Bedroc Ox: The SongCRY crew and songs that make him cry [Interview]
Calgary, AB – Originally posted July 9, 2013 – Calgarian MC-producer Atu “Bedroc Ox” Kumi has teamed up with sultry R&B vocalist, GeminII, to form the SongCRY crew. SongCRY combines Bedroc’s hungry-spit rhymes with GeminII’s soulful backing vocals for a series of steamy chill-out tracks. The crew formed after several hook-writing sessions between Bedroc and Gemini. “We would be smoked out and listen to music. [GeminII] would have these records half-finished – it would blow my mind,” said Kumi. “I started mentally penning verses from a guy’s perspective. After a few records, the partnership just stuck.” HipHopCanada caught up with Bedroc Ox to chat about the future of SongCRY, his vocal resemblance to Notorious B.I.G., and songs that make him cry. Check out our interview after the jump.
Bedroc Ox: Q&A
Interview by Sarah Sussman for HipHopCanada
HipHopCanada: SongCRY is a very personal music project that speaks to the intimate parts of love and life.
Bedroc Ox: I was in a relationship for two years [and] I fell back from music and focused on the relationship. I wasn’t making music and when [the relationship] ended, I poured myself into music. GeminII and I have always been close [so] the music was based on discussions about relationships we, or others we knew, had.
HipHopCanada: These grooves have a smooth combination of gnarly masculine raps and feminine R&B vocals. I can definitely see guys landing the ladies with these tunes.
Bedroc Ox: I want that. I want men and women to listen to this and get that timeless feel-good sound. Music like this needs to be a tool of seduction. [It] needs to speak to pheromones.
HipHopCanada: It’d have to be the soundtrack for a quickie, though. Because the SongCRY track set is only 25 minutes long, so far.
Bedroc Ox: I wanted it like that—to increase the replay value. Twenty-five minutes is introductory foreplay. Like that teenage make-out in the rec room before you discovered that next sexual step. It was about long stolen kisses and bodies rubbing close. Goose bumps on the neck [and] that shiver on the spine. Unexpected anticipation. Twenty-five minutes to achieve what you need to get you to the next stage. If you have game this is just a tool.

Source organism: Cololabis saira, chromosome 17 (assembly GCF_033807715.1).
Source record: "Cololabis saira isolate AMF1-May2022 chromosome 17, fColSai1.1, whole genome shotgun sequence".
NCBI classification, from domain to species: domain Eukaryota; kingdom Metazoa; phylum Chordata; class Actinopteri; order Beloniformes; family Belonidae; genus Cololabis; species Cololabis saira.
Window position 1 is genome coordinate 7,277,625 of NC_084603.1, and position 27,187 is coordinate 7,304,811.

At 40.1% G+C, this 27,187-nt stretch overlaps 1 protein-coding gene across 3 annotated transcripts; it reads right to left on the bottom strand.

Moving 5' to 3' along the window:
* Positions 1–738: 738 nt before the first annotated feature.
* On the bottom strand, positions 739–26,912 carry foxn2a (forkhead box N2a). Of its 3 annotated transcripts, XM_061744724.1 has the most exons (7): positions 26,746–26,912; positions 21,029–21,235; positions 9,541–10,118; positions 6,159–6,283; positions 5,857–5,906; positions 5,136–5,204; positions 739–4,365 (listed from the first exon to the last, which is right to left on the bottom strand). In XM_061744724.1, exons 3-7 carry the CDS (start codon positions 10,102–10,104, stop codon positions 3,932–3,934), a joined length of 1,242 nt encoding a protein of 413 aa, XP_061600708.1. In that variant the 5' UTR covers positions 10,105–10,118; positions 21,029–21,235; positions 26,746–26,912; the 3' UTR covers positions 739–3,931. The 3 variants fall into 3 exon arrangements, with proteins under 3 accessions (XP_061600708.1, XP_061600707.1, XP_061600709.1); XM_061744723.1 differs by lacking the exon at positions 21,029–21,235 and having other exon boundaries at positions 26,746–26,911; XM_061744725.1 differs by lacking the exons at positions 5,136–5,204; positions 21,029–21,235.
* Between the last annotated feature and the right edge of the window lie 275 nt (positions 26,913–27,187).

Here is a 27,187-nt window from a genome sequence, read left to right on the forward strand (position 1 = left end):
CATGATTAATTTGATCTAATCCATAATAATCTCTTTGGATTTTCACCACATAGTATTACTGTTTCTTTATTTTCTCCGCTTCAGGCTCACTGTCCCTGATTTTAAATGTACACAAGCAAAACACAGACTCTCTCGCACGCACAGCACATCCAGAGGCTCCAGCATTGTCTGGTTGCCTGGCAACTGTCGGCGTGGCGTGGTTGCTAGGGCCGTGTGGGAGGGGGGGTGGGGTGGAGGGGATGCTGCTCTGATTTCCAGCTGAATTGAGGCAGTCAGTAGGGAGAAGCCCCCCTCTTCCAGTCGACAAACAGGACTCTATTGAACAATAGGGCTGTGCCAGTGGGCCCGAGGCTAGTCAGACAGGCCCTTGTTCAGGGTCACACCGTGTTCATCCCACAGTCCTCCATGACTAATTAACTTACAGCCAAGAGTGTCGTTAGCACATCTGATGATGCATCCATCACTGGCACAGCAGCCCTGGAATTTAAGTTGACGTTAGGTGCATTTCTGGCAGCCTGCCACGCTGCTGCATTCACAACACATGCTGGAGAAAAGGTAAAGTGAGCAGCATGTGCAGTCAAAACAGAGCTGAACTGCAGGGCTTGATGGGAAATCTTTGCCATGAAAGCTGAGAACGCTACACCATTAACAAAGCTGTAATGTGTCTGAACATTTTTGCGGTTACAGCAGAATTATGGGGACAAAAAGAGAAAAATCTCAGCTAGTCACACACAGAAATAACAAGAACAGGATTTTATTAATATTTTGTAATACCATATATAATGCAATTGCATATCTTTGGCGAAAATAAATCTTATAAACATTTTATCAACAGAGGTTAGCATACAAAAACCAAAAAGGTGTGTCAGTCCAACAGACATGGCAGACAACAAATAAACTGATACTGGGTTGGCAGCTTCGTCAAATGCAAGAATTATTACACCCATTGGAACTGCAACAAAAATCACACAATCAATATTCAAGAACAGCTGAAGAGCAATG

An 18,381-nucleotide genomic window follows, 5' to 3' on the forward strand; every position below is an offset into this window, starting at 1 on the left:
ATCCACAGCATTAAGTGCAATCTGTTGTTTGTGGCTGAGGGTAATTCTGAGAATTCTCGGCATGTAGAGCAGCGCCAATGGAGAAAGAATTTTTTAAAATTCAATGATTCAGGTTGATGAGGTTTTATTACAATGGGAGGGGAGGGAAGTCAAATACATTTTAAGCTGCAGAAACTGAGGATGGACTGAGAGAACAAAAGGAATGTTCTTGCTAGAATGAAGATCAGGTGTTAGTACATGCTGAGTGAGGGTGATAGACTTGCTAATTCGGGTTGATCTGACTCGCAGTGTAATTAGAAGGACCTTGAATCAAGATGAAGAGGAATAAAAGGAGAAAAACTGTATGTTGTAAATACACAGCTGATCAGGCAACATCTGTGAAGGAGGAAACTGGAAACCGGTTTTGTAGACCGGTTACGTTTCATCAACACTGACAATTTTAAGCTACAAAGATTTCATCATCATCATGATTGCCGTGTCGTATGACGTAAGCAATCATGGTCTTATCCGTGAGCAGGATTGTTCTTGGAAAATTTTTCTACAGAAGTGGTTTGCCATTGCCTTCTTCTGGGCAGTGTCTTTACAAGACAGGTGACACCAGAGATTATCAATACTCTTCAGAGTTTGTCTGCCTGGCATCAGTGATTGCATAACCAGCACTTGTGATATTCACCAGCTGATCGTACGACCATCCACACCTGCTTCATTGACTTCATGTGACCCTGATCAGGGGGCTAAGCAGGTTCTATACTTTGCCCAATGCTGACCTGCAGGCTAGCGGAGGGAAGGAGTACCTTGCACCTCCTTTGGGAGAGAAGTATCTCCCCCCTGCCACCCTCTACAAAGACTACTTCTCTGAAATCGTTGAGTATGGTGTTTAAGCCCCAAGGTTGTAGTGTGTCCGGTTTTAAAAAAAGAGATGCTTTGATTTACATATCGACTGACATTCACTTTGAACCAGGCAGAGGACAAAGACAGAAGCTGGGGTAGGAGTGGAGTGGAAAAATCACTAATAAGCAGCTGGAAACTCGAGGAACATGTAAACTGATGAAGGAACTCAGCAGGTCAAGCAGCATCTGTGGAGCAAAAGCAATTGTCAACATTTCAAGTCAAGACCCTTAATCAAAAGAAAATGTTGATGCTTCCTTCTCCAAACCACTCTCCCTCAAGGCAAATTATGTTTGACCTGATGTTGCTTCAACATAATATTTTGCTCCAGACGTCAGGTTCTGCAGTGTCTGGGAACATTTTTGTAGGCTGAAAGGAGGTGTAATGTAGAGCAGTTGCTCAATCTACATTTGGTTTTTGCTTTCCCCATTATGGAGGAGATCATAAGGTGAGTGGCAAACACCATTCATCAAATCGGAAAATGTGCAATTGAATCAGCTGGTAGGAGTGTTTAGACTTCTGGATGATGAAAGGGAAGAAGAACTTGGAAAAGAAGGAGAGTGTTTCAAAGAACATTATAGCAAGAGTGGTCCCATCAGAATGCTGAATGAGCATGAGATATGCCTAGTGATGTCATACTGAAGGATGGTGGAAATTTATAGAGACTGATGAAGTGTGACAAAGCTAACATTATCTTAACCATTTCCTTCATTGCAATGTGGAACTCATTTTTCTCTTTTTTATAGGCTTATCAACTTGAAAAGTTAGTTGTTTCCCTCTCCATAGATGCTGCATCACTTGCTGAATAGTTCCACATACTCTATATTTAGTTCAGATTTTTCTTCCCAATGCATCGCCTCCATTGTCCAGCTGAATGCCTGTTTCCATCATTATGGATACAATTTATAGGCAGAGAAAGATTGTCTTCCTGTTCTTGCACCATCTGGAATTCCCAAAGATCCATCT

HipHopCanada: It’s like an emergency kit for those of us who aren’t as smooth as we’d like to be. So let’s talk about where it all began: the moment you knew you were in love with hip-hop.
Bedroc Ox: My parents’ record collection was the first place. My dad was big on me knowing samples. He would always peek his head in my door and be like, “You know who that is? Average white band.” Most kids don’t want their dad telling them [that what they think] is cool and different originated with another generation. Spending hours with my dad listening and digging gave me insight on why I loved hip-hop.
HipHopCanada: So I don’t know if you get this a lot. But you sound eerily similar to Biggie Smalls.
Bedroc Ox: The voice thing is the baritone, which I have had forever. My close friends and family can tell you that it’s there. Earlier on, I feel I wasn’t embracing my style well, and fell back with Biggie intonations. I’m not Biggie, and will never be. It would be amazing to strive to have the success and make big records like him. But let me be clear—I’m Bedroc Ox.
HipHopCanada: And you look a lot like Jay Z.
Bedroc Ox: Sometimes I think I favour him a bit. And other times I can’t see it. But it is funny to have people take a double-take. It’s an inside joke with the crew.
HipHopCanada: How do you relate to Biggie and Jay-Z, respectively?
Bedroc Ox: I love the ladies like Biggie, and love the hustle like Jay. They both influence me, huge. So you are [going to] hear that [Biggie influence] in my SongCRY records with that ‘90s bad boy sound, and hear the Hova influence with other records. Paying homage to the artist before me and putting my own big belly business touch [on things] is important. All praise to the architects. But it’s my time to put my mark on the world.
HipHopCanada: What is the SongCRY end product looking like?
Bedroc Ox: I don’t want to elaborate on that because artists always do that. Then people scream foul if they don’t get enough or were over-promised. We are working and more music will come. I’d rather spread the quality, than the quantity. I want my music to be timeless. I learned that from my mentor, DJ Majess, from Montreal.
HipHopCanada: So the crew’s name is SongCRY. What are some “songs” that make you “cry”?
Bedroc Ox: Three songs tear me up a bit: “Blue Magic” [by] Sideshow, “I Miss You” [by Harold Melvin and the Blue Notes], and “I Miss You” [by] Luther Vandross. I might have more, but I’m trying to keep my cool.
HipHopCanada: That’s what’s up. Sorry if things are getting a little emotional here. Do you have any last words for the HipHopCanada readers?
Bedroc Ox: Just check the SoundCloud and follow me on Twitter. I want the music to speak for itself.
Interview by Sarah Sussman for HipHopCanada
Photography by Sarah Sussman for HipHopCanada